Heritage Talk with Sean Murray
Hiberno Romanesque Doorway
At 3pm on Saturday 3rd June, Sean Murray of Laois Heritage Society and Laois Archeology will give a talk on the Hiberno Romanesque doorway of Timahoe Round Tower.
The most elegant round tower in Ireland boasts an extraordinary carved doorway, adorned with human heads sporting flowing beards and moustaches, located about five meters from the ground. While the reason behind why the monks at Timahoe created such a beautiful entrance remains a mystery, it is speculated that it may have been used to showcase a sacred relic to pilgrims or reflect the now-vanished monastery buildings on this site.
Constructed in the 1100s, the round tower sits on the grounds of a religious community established by St. Mochua in 600. Standing almost 30 meters tall and over 17 meters wide at the base, the tower’s walls are almost 2 meters thick and consist of five floors accessible by ladders. It was built to make it easy for travelers to locate the monastery, with bells being rung to call the monks to prayer and signal any incoming attacks. When an alarm sounded, the monks would gather all the monastery’s treasures and retreat into the tower, where they would pull up the outside ladder and bolt the door, safe behind the thick stone walls.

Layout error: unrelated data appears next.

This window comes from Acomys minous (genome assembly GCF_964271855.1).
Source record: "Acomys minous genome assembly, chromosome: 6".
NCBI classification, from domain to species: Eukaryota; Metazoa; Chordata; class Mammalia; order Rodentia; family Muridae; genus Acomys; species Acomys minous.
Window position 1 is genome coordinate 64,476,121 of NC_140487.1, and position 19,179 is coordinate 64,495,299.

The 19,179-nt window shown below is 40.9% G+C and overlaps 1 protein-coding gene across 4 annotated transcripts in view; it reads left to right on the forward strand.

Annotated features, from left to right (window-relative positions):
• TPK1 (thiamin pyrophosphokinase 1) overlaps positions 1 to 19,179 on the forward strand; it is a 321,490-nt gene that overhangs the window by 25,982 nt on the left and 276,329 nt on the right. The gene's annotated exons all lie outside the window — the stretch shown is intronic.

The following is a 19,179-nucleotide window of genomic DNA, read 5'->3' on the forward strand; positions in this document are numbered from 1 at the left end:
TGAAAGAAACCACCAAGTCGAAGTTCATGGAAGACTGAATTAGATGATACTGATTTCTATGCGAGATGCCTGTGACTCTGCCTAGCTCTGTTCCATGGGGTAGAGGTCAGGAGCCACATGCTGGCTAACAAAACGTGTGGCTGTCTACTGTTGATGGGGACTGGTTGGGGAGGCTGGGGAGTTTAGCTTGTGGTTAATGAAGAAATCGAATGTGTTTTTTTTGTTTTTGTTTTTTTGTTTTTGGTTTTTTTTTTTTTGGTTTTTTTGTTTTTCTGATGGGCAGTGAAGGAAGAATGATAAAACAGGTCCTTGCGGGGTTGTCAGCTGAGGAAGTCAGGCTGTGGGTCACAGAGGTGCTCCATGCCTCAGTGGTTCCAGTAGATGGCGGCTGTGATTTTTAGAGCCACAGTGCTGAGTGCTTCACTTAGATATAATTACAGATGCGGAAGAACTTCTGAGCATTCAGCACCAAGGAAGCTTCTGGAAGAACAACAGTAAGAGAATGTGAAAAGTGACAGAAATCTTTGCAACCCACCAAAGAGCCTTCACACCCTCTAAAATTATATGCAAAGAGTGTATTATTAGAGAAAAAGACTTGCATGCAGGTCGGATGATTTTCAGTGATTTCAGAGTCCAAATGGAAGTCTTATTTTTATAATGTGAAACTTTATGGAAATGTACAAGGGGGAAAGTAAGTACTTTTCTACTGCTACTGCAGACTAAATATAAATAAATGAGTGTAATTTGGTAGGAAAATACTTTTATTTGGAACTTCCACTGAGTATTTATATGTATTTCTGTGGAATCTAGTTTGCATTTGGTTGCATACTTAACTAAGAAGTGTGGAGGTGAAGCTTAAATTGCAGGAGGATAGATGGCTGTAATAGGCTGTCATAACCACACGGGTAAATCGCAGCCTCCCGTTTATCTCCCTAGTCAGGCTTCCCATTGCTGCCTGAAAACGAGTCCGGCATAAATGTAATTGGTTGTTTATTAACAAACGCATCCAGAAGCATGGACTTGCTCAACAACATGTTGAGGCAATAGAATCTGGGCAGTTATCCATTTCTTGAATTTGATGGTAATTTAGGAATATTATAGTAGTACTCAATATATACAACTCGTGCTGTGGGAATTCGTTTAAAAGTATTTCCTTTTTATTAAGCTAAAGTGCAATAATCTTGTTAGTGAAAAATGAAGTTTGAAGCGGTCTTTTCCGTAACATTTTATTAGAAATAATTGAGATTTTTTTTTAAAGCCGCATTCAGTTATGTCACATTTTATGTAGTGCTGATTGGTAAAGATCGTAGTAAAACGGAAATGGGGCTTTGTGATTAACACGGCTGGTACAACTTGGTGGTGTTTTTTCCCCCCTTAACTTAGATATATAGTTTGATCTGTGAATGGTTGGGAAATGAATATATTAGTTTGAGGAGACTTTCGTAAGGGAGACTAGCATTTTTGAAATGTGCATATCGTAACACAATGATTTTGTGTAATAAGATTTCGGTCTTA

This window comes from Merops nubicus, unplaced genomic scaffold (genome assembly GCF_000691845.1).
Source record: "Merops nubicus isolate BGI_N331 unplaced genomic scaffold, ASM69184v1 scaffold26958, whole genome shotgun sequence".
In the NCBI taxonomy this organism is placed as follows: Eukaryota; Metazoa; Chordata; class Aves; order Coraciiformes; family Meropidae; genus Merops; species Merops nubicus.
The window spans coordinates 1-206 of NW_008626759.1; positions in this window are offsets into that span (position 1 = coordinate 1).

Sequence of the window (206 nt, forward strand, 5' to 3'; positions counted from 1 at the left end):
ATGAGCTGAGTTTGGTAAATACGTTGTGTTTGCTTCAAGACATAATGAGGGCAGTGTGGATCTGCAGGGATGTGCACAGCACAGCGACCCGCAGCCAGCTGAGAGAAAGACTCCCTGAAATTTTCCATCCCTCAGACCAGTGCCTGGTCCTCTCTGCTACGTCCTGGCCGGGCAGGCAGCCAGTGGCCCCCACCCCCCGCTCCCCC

The tower’s location across a footbridge that crosses the Bauteogue river provides a picturesque view, while the nearby former Church of Ireland now serves as a library, and a ruined 17th century castle displays elements from a 15th century church. The tower grounds also feature a sculpture commissioned by the local primary school, called Mochua’s Desk, depicting St. Mochua and his three pets: a rooster who woke him up, a mouse who nibbled his ear if he fell asleep while praying, and a fly that stopped on the word Mochua was reading during his prayers.